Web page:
I never pass up the chance to showcase one of these 1970’s Citizen dive watches, they do seem to fly under the radar somewhat, at least compared to the 1970’s counterparts from the Seiko stable. They come in many different varieties, far too many to go into detail here but well worth a read is Stephens blog section about the vintage Citizen divers of the 1960’s to 1980’s.
This particular one came in for a new crystal and insert. It’s one of the more sought after Citizen 150m dive models of the time as it has the red date numerals and “6000” on the caseback in place of the more usual “Citizen Watch Co”. These can be dated via the serial number using a similar system to that of Seiko. If you know the decade the watch was produced in the first digit represents the year of manufacture, the next two digits represent the month. This example starts 406, as these were produced in the 1970’s we can tell it’s from 1974, the 06 means June was the month it was manufactured. Stephen has produced a wonderful movement table for determining the date of production of vintage Citizen watches.
The crystal sealing system is unusual in so much as there is two o-rings to seal against moisture ingress, one sits under the crystal the other around the circumference between the crystal and the case. Most contemporary divers were just using one seal by this time, in the case of Seiko they had switched to their “L” shaped type.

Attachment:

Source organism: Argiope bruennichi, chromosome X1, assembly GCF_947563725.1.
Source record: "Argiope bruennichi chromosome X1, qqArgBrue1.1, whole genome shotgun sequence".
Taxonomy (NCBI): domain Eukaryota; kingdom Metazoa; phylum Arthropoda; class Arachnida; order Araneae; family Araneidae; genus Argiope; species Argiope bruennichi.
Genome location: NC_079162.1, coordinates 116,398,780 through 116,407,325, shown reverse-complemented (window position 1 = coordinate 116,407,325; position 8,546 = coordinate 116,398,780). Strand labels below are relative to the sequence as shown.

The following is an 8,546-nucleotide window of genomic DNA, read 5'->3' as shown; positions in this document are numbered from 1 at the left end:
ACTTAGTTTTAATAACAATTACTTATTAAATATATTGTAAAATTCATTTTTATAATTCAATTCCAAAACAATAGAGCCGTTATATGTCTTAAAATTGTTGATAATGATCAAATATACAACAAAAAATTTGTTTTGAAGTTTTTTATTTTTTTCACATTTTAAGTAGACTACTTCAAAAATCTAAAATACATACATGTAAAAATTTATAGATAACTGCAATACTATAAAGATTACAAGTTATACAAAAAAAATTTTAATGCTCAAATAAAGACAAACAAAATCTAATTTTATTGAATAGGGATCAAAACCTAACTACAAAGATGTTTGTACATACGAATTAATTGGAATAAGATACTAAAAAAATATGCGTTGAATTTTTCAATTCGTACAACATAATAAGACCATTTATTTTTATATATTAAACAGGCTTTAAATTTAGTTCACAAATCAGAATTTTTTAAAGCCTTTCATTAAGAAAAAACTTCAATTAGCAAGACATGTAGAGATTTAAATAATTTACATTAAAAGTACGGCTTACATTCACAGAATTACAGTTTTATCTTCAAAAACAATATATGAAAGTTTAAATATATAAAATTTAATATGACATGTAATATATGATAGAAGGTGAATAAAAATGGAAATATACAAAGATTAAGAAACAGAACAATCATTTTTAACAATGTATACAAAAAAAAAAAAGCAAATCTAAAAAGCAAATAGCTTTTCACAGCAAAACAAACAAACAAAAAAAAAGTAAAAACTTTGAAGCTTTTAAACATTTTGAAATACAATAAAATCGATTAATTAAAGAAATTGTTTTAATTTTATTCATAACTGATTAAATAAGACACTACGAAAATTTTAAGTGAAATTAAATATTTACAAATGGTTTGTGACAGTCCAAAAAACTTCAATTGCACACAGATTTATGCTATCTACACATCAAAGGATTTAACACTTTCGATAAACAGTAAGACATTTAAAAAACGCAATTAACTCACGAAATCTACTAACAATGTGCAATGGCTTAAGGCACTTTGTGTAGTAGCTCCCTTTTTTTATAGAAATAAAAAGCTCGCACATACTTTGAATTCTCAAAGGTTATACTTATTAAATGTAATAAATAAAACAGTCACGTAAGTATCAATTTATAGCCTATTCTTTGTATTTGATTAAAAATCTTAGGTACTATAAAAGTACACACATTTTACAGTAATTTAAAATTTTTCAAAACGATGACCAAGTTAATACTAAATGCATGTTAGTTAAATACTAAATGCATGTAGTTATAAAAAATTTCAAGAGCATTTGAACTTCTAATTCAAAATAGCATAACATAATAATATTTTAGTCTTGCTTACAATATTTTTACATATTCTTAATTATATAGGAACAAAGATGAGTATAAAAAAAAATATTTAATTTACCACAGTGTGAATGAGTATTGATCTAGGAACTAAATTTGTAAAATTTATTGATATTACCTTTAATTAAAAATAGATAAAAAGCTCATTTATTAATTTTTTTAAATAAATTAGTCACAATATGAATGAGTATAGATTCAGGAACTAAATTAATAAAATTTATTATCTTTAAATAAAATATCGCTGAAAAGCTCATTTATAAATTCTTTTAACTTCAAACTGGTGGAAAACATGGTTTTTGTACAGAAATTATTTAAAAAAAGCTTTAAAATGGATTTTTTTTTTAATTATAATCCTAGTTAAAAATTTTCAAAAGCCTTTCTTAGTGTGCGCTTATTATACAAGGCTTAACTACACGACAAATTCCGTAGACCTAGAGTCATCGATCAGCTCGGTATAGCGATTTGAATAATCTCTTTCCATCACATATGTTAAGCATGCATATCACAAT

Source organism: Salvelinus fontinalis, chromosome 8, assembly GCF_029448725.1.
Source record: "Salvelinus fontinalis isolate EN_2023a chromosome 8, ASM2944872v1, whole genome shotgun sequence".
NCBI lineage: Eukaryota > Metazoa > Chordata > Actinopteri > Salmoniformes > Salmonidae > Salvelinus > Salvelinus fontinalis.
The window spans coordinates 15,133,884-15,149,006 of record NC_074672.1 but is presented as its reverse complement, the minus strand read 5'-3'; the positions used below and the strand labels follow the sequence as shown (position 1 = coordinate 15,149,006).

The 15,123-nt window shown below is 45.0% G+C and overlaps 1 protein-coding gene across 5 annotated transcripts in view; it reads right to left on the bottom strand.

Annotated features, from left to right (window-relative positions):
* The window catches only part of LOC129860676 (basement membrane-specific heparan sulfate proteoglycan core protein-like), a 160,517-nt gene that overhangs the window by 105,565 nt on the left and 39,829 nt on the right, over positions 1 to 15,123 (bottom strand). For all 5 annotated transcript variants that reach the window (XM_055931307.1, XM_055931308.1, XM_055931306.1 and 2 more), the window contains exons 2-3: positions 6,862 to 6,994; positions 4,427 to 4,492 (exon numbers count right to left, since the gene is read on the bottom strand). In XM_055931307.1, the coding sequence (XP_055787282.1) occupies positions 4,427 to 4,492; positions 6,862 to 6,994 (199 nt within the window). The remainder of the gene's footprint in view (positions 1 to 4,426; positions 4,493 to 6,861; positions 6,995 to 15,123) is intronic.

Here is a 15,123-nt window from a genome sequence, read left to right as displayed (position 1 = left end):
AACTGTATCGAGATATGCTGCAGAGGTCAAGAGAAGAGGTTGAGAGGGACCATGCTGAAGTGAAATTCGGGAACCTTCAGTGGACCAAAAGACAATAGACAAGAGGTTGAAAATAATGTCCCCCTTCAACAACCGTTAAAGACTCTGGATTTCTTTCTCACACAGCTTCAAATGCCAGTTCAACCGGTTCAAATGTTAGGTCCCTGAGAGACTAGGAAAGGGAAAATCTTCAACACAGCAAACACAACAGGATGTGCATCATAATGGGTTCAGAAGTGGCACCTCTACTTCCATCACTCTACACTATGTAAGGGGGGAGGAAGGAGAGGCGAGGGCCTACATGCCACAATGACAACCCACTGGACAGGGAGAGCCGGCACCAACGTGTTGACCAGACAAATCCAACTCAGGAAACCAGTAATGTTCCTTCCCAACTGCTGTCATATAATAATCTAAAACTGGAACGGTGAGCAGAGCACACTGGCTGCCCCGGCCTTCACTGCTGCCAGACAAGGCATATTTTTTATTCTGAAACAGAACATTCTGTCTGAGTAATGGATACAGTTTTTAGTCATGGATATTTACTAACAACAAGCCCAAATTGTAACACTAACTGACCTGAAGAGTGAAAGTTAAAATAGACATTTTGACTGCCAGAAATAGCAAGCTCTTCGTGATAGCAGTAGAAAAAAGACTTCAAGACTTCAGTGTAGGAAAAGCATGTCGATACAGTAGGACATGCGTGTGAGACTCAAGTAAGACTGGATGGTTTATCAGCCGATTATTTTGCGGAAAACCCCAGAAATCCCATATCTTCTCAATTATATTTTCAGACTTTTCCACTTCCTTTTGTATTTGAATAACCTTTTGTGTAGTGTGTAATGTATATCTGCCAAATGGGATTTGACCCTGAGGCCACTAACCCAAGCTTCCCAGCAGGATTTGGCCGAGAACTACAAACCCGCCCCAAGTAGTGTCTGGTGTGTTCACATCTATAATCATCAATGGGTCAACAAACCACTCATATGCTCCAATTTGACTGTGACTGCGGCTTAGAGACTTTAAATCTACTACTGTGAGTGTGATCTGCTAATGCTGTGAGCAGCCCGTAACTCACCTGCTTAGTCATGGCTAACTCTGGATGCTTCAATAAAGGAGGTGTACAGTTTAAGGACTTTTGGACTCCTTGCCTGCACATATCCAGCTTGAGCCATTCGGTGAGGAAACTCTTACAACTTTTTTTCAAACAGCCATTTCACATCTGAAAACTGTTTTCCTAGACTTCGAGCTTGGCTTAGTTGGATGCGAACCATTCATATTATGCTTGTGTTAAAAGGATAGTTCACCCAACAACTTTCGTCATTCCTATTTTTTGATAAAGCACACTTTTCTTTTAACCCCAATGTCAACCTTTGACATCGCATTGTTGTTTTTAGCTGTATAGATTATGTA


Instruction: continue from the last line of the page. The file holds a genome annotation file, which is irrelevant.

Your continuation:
The new insert and the old, as you can see the old has lost its shine over the years. The replacement insert is a reproduction as originals have long since been unavailable, but it’s the highest quality reproduction available and as you can see faithful to the original.
It’s not just stamped out of a recycled baked bean tin either, it actually appears to be machined. As can be seen from the rear view it retains the correct profile of the original.
The new and the old crystal, original crystals are incredibly difficult to source these days but reproductions are available now, I’m not sure how faithful they are to the original as I’ve never handled one but it’s good to know these are being reproduced.
The crystal installed before the retaining ring goes on. I took the opportunity to ultrasonically clean all the case components whilst the watch was stripped.
A shot with the crystal retaining ring fitted. The bezel is fitted to the case by using a wire spring which clips into a groove below the retaining ring.
A picture of the dial and hands. The lume has discoloured slightly but not badly enough to warrant a relume. It all adds to the authenticity of the watch in my opinion.
A shot of the 21 jewel, 21,600bph calibre 6001 movement. The 6001 was date only, the 6501 was the day/date version.
And here it is, now finished, with it’s scratch free crystal. I think you’ll agree, a very handsome watch.